Supermarkets such as Hannaford Supermarkets and Weis Markets, Inc. are making strides in improvements to their food donation programs, enabling them to share best practices.
Food Recovery Challenge — 2015 Awards
The U.S. Environmental Protection Agency’s (EPA) Food Recovery Challenge initiative presents annual awards to participants and endorsers. Nearly 800 governments, businesses and organizations participated in the Food Recovery Challenge (FRC) in 2014, including grocers, educational institutions, sports and entertainment venues and restaurants. Participants diverted almost 606,000 tons of wasted food from landfills or incinerators in 2014, nearly 88,600 tons of which were donated to people in need, according to EPA. The agency provides tools, resources and support to help participants establish baselines, set objectives, track progress and realize their waste reduction goals. EPA recognizes FRC participants and endorsers with awards in two categories: data-driven and narrative. The data-driven award recipients achieved the highest percent of wasted food diversion and prevention in their sector in 2014. Narrative award winners excelled in the areas of source reduction, leadership, innovation, education and outreach, and endorsement.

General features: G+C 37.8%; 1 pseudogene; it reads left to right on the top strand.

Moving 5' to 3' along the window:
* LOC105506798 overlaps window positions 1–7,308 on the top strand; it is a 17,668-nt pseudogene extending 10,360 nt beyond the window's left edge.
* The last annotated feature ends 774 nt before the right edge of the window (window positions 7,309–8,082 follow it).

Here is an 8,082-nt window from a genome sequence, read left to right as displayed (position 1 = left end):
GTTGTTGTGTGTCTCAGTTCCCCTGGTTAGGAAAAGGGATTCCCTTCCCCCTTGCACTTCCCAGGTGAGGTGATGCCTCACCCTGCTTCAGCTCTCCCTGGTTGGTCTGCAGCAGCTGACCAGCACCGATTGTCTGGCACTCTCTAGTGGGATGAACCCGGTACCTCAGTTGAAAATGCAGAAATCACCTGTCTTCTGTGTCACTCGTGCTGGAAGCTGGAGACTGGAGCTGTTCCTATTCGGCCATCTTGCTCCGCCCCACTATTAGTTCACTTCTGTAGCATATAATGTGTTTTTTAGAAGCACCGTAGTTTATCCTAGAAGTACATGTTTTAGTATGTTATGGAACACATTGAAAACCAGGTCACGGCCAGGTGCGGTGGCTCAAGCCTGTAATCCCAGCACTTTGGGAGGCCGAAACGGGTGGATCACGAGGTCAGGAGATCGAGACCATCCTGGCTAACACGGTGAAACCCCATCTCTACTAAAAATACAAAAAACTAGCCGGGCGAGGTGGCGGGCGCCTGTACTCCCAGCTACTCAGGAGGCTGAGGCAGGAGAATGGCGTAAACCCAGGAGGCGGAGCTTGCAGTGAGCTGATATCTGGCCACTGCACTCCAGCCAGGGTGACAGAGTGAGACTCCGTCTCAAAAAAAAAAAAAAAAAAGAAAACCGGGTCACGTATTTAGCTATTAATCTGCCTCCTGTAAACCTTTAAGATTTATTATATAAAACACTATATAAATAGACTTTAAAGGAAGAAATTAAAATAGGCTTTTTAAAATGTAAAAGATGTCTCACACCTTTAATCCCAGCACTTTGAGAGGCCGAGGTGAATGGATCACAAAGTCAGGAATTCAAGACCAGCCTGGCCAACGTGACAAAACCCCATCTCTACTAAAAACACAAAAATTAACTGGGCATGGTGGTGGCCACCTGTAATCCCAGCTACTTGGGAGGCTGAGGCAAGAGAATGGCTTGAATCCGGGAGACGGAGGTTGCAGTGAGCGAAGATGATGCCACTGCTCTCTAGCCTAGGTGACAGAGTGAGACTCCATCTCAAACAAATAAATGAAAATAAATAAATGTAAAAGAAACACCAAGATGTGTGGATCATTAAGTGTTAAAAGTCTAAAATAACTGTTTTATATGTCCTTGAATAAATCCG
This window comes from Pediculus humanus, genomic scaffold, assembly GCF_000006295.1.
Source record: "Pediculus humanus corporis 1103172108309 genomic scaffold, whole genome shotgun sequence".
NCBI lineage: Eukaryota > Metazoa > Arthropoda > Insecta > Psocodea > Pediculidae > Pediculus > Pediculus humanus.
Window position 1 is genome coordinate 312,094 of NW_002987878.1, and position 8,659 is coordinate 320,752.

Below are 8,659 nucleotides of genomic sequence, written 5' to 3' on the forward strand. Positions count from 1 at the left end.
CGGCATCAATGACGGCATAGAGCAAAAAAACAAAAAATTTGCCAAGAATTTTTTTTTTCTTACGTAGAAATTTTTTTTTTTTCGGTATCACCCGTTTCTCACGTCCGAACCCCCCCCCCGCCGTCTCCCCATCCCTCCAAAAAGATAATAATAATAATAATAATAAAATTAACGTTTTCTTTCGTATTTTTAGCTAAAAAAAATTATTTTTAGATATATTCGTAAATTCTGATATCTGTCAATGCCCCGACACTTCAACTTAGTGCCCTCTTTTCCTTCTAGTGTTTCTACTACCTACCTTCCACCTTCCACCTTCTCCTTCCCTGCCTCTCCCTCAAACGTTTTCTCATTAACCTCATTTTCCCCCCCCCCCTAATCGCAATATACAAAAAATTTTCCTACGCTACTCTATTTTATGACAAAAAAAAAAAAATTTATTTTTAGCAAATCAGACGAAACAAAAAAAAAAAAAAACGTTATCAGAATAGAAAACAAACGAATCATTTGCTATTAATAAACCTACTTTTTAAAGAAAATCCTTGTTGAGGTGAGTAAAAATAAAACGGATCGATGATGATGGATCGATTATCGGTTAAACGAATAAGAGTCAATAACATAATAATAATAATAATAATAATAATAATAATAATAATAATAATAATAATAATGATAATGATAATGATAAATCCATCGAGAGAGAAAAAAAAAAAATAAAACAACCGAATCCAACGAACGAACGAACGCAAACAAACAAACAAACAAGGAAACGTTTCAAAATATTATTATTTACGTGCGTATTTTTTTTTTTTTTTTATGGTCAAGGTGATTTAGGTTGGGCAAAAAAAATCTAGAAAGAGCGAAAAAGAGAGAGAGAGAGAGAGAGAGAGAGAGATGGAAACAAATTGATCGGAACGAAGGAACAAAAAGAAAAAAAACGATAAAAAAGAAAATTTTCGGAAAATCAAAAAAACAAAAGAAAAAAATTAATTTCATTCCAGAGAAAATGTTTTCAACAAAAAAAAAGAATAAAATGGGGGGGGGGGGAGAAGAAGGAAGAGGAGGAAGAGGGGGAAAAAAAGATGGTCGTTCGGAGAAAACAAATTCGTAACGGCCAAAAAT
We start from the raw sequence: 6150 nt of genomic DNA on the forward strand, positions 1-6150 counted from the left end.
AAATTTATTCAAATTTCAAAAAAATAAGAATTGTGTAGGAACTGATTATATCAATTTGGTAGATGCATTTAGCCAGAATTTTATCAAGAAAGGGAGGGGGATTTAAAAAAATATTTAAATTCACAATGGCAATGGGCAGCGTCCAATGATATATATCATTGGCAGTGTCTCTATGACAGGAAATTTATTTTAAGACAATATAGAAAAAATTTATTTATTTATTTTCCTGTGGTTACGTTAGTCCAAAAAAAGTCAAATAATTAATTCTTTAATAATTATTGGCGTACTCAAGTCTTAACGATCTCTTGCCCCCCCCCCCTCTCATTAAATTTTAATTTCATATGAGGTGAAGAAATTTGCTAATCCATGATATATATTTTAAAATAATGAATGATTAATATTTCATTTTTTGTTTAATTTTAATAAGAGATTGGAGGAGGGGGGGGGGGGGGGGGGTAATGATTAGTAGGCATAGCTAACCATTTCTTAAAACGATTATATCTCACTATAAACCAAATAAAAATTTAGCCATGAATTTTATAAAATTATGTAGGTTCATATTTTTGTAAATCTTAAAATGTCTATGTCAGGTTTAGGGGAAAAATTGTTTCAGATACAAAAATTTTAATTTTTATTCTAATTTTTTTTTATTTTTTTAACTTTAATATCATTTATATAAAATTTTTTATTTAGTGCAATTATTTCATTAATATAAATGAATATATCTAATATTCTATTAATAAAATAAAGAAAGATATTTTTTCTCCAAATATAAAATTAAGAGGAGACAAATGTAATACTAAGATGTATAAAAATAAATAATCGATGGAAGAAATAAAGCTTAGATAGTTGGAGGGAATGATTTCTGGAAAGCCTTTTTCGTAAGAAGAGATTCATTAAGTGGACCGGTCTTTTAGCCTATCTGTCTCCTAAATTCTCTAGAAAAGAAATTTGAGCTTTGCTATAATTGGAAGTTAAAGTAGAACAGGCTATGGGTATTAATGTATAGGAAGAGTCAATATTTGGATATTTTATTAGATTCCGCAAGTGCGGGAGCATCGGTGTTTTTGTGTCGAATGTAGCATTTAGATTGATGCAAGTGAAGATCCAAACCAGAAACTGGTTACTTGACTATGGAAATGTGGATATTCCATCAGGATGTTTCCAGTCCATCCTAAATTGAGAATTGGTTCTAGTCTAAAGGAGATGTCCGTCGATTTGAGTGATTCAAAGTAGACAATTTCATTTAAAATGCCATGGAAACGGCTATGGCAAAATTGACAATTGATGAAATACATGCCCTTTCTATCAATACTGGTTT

Awardees in the data-driven category are: Salem State University; Pearl City High School; Sprouts Farmers Market; Ortega National Parks, LLC/White Sands Trading Company; Serendipity Catering; and SAVOR…Chicago-McCormick Place South. The narrative category winners and their categories include: Crystal Creamery (Innovation), which diverts organics from its wastewater treatment plant to a local dairy farm with an anaerobic codigestion facility; Massachusetts Department of Environmental Protection (Endorser), for leading food recovery outreach and technical assistance efforts in the state and for its direction of the RecyclingWorks in MA program, administered under contract by the Center for EcoTechnology; and MB Financial Park at Rosemont/Village of Rosemont — a sports and entertainment venue — and its sustainability partner, Bright Beat (Leadership), for implementing key infrastructure upgrades to help divert wasted food from landfills. The park’s program helped 1,000 employees and 1.6 million visitors keep food recovery and waste diversion top of mind resulting in the recovery of more than 150 tons of organics.